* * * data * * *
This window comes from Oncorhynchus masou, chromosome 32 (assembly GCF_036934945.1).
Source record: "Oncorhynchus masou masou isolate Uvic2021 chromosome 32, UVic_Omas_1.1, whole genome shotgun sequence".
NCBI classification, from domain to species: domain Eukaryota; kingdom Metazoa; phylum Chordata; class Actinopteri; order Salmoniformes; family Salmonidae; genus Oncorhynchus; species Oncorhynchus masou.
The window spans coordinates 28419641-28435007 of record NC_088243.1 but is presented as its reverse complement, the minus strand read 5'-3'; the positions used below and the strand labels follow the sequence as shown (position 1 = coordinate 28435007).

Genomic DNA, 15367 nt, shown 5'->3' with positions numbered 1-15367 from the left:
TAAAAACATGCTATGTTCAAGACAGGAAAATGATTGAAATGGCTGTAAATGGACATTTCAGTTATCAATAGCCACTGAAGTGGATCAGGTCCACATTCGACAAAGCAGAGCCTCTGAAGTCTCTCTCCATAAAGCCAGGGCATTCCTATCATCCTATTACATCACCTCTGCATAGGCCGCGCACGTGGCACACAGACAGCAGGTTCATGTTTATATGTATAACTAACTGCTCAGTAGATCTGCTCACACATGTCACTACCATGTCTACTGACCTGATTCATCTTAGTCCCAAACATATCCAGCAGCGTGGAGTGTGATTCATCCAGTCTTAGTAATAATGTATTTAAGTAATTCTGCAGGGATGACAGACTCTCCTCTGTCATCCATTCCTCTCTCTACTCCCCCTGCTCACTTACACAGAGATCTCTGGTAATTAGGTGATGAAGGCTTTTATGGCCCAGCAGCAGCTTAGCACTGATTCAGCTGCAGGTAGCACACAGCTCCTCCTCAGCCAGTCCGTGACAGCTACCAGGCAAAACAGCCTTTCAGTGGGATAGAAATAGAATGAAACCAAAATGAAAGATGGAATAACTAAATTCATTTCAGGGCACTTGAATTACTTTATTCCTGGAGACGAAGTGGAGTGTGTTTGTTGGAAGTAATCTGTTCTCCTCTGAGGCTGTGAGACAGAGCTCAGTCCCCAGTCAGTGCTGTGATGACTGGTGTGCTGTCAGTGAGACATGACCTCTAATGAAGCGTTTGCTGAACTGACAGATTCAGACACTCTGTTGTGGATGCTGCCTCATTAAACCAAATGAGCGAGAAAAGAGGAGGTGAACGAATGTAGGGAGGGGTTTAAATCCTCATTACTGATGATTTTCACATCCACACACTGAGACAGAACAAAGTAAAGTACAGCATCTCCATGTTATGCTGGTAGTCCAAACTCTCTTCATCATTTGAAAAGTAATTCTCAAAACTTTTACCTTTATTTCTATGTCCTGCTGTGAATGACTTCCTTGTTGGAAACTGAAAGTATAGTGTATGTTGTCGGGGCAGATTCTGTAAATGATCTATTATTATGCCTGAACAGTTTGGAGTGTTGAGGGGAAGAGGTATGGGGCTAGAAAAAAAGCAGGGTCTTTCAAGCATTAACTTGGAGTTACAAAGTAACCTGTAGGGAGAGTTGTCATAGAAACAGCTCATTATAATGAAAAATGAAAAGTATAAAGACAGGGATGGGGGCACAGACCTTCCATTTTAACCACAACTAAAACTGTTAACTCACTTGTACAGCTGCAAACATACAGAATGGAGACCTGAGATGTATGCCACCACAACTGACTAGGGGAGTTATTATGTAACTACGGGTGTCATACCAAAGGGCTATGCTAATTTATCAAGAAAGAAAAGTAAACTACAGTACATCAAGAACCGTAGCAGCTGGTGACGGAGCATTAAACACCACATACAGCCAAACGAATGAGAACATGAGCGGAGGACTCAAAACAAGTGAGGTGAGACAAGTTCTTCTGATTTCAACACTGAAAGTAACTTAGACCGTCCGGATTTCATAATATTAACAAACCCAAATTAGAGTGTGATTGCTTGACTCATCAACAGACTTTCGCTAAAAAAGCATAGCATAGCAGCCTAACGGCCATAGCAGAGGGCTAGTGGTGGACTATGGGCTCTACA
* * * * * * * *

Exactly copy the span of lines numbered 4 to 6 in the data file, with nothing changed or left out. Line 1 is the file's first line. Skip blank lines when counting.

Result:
The window spans coordinates 28419641-28435007 of record NC_088243.1 but is presented as its reverse complement, the minus strand read 5'-3'; the positions used below and the strand labels follow the sequence as shown (position 1 = coordinate 28435007).

Genomic DNA, 15367 nt, shown 5'->3' with positions numbered 1-15367 from the left:
TAAAAACATGCTATGTTCAAGACAGGAAAATGATTGAAATGGCTGTAAATGGACATTTCAGTTATCAATAGCCACTGAAGTGGATCAGGTCCACATTCGACAAAGCAGAGCCTCTGAAGTCTCTCTCCATAAAGCCAGGGCATTCCTATCATCCTATTACATCACCTCTGCATAGGCCGCGCACGTGGCACACAGACAGCAGGTTCATGTTTATATGTATAACTAACTGCTCAGTAGATCTGCTCACACATGTCACTACCATGTCTACTGACCTGATTCATCTTAGTCCCAAACATATCCAGCAGCGTGGAGTGTGATTCATCCAGTCTTAGTAATAATGTATTTAAGTAATTCTGCAGGGATGACAGACTCTCCTCTGTCATCCATTCCTCTCTCTACTCCCCCTGCTCACTTACACAGAGATCTCTGGTAATTAGGTGATGAAGGCTTTTATGGCCCAGCAGCAGCTTAGCACTGATTCAGCTGCAGGTAGCACACAGCTCCTCCTCAGCCAGTCCGTGACAGCTACCAGGCAAAACAGCCTTTCAGTGGGATAGAAATAGAATGAAACCAAAATGAAAGATGGAATAACTAAATTCATTTCAGGGCACTTGAATTACTTTATTCCTGGAGACGAAGTGGAGTGTGTTTGTTGGAAGTAATCTGTTCTCCTCTGAGGCTGTGAGACAGAGCTCAGTCCCCAGTCAGTGCTGTGATGACTGGTGTGCTGTCAGTGAGACATGACCTCTAATGAAGCGTTTGCTGAACTGACAGATTCAGACACTCTGTTGTGGATGCTGCCTCATTAAACCAAATGAGCGAGAAAAGAGGAGGTGAACGAATGTAGGGAGGGGTTTAAATCCTCATTACTGATGATTTTCACATCCACACACTGAGACAGAACAAAGTAAAGTACAGCATCTCCATGTTATGCTGGTAGTCCAAACTCTCTTCATCATTTGAAAAGTAATTCTCAAAACTTTTACCTTTATTTCTATGTCCTGCTGTGAATGACTTCCTTGTTGGAAACTGAAAGTATAGTGTATGTTGTCGGGGCAGATTCTGTAAATGATCTATTATTATGCCTGAACAGTTTGGAGTGTTGAGGGGAAGAGGTATGGGGCTAGAAAAAAAGCAGGGTCTTTCAAGCATTAACTTGGAGTTACAAAGTAACCTGTAGGGAGAGTTGTCATAGAAACAGCTCATTATAATGAAAAATGAAAAGTATAAAGACAGGGATGGGGGCACAGACCTTCCATTTTAACCACAACTAAAACTGTTAACTCACTTGTACAGCTGCAAACATACAGAATGGAGACCTGAGATGTATGCCACCACAACTGACTAGGGGAGTTATTATGTAACTACGGGTGTCATACCAAAGGGCTATGCTAATTTATCAAGAAAGAAAAGTAAACTACAGTACATCAAGAACCGTAGCAGCTGGTGACGGAGCATTAAACACCACATACAGCCAAACGAATGAGAACATGAGCGGAGGACTCAAAACAAGTGAGGTGAGACAAGTTCTTCTGATTTCAACACTGAAAGTAACTTAGACCGTCCGGATTTCATAATATTAACAAACCCAAATTAGAGTGTGATTGCTTGACTCATCAACAGACTTTCGCTAAAAAAGCATAGCATAGCAGCCTAACGGCCATAGCAGAGGGCTAGTGGTGGACTATGGGCTCTACA